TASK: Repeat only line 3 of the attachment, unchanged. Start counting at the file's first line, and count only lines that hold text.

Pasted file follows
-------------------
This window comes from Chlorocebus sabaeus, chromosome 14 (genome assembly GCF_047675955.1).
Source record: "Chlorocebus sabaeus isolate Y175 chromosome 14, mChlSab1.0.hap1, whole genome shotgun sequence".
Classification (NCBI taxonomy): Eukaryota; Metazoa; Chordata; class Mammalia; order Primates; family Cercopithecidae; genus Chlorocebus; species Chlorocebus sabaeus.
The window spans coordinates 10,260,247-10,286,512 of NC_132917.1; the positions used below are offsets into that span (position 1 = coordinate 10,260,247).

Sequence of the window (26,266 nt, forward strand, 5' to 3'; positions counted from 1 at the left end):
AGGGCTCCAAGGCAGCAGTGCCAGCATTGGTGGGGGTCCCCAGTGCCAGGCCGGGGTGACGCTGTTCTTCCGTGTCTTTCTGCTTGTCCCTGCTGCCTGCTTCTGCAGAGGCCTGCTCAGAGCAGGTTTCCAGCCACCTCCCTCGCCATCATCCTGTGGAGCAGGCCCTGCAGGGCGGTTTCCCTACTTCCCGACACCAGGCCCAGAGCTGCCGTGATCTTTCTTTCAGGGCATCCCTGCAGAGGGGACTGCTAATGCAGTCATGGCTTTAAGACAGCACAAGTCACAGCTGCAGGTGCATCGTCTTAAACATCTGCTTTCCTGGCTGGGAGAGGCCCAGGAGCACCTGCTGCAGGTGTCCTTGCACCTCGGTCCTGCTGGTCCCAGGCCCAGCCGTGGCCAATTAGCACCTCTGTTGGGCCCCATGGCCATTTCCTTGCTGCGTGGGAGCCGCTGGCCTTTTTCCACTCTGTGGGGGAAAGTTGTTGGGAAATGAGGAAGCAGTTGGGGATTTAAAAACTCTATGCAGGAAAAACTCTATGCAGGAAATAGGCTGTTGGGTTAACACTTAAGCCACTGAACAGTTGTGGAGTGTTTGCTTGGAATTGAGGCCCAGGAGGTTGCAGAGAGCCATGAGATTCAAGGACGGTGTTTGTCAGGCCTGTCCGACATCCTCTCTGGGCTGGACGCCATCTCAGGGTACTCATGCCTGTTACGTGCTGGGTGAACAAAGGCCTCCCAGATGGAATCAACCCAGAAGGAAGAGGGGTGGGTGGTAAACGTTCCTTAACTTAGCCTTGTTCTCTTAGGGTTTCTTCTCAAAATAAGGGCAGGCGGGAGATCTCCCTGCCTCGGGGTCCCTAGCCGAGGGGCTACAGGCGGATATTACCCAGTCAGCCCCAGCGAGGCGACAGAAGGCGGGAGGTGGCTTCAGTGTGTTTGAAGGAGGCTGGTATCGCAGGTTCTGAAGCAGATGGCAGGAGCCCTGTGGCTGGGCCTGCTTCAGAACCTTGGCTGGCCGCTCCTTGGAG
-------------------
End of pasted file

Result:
Classification (NCBI taxonomy): Eukaryota; Metazoa; Chordata; class Mammalia; order Primates; family Cercopithecidae; genus Chlorocebus; species Chlorocebus sabaeus.